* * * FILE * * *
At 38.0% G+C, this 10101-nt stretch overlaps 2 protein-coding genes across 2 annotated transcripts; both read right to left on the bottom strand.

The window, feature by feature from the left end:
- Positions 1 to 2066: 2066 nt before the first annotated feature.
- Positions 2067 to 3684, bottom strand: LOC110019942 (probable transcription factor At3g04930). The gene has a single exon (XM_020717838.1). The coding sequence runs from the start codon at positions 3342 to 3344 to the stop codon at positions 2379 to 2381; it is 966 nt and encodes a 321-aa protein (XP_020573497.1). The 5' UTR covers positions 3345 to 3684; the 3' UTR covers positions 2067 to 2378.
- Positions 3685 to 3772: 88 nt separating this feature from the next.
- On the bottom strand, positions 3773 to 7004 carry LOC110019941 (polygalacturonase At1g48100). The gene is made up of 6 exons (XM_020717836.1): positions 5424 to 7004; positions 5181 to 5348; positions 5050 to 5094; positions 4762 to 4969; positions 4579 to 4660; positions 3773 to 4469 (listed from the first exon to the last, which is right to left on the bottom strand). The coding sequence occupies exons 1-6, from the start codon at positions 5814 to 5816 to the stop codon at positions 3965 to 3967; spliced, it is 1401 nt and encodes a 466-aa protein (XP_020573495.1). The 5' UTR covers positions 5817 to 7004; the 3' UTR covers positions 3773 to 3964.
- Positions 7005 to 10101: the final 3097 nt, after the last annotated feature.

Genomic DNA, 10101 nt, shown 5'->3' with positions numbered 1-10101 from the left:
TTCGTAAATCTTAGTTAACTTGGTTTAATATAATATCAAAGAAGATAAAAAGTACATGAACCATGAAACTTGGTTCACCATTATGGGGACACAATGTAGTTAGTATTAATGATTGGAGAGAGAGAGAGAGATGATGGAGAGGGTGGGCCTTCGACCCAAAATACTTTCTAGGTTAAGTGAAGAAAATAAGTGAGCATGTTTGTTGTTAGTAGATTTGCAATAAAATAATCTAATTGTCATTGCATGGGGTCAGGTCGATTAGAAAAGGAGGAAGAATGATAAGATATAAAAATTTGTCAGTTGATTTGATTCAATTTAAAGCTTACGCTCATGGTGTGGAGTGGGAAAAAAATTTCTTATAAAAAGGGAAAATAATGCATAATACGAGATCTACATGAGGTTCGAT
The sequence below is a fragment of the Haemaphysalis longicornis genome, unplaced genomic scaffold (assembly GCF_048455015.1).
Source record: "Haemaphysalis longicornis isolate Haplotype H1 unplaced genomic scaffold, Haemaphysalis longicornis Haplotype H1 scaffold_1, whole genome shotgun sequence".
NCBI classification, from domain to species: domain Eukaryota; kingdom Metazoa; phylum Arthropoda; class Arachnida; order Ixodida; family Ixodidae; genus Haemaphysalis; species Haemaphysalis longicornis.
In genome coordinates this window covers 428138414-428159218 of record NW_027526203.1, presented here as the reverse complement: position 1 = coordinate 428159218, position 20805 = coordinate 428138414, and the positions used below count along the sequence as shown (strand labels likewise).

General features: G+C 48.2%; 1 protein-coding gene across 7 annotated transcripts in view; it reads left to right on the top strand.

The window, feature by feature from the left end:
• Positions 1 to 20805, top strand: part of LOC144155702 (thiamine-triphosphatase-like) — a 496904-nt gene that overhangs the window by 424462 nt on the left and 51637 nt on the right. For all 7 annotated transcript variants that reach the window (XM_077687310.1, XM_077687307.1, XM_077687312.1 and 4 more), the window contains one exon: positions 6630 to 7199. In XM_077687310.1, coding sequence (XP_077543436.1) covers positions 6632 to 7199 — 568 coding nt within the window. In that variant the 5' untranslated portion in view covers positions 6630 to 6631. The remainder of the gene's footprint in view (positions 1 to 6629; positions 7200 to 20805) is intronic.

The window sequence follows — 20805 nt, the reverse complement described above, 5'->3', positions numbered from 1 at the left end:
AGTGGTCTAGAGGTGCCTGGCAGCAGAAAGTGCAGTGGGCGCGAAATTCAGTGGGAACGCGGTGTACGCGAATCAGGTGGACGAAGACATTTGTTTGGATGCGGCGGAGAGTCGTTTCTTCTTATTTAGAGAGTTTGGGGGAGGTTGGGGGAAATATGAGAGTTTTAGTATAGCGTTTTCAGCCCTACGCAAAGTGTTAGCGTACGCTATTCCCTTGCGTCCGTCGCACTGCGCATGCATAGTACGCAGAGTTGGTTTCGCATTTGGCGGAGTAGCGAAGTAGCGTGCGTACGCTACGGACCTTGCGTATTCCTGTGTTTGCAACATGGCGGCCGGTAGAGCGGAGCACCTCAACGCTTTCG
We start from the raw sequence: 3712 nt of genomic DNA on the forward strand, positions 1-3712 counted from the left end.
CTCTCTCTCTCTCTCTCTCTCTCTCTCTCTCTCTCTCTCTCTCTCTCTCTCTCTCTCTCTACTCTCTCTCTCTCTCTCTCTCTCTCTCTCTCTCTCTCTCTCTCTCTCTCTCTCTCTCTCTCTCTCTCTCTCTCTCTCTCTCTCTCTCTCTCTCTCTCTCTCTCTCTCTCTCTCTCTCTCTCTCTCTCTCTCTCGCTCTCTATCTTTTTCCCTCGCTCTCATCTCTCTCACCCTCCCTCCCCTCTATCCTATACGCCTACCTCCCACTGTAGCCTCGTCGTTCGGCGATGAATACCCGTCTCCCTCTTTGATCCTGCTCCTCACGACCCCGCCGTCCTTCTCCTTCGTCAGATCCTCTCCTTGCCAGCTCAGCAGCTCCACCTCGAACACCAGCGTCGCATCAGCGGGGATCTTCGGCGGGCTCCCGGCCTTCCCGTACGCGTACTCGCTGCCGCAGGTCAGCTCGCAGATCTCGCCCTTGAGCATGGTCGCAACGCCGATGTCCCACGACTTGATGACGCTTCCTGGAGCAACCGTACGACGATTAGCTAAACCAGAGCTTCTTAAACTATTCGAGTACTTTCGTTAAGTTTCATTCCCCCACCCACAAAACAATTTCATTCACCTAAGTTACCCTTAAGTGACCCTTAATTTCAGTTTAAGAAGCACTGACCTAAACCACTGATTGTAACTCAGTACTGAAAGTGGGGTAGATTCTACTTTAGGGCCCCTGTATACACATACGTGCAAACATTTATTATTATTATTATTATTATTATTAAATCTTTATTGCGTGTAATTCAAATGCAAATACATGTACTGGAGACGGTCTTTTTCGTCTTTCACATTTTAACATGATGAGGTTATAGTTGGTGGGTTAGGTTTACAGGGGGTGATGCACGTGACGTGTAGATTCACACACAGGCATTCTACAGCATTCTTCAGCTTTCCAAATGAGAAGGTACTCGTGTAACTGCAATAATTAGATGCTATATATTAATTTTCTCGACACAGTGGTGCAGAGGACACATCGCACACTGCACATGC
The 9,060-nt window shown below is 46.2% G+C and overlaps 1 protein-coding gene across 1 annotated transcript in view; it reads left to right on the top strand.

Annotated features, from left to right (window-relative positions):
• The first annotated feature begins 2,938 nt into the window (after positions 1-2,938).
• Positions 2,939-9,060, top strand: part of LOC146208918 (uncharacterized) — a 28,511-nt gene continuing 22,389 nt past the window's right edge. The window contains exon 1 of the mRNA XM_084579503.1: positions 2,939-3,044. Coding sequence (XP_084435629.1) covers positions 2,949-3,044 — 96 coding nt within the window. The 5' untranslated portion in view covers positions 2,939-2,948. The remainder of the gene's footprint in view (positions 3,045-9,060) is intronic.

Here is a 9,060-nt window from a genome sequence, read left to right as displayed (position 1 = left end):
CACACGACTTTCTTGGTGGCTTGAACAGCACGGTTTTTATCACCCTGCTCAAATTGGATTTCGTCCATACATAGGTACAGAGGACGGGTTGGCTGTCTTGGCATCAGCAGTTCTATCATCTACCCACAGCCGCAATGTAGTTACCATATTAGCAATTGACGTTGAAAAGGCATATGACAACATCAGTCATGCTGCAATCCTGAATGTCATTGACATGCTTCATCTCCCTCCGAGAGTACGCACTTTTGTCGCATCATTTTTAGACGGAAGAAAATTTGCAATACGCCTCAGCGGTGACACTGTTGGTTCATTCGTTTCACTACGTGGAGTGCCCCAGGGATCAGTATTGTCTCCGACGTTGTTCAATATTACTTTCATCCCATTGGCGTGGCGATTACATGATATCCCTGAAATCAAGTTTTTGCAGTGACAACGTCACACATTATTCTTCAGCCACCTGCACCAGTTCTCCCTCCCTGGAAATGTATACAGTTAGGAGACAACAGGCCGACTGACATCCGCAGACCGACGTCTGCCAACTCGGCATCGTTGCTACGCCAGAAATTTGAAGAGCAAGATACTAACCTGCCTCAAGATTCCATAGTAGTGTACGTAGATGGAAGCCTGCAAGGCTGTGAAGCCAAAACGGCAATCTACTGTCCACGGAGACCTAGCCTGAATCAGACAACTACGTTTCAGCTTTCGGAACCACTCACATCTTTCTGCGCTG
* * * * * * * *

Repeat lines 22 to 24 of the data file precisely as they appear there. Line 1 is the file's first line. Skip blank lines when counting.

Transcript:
Annotated features, from left to right (window-relative positions):
• The first annotated feature begins 2,938 nt into the window (after positions 1-2,938).
• Positions 2,939-9,060, top strand: part of LOC146208918 (uncharacterized) — a 28,511-nt gene continuing 22,389 nt past the window's right edge. The window contains exon 1 of the mRNA XM_084579503.1: positions 2,939-3,044. Coding sequence (XP_084435629.1) covers positions 2,949-3,044 — 96 coding nt within the window. The 5' untranslated portion in view covers positions 2,939-2,948. The remainder of the gene's footprint in view (positions 3,045-9,060) is intronic.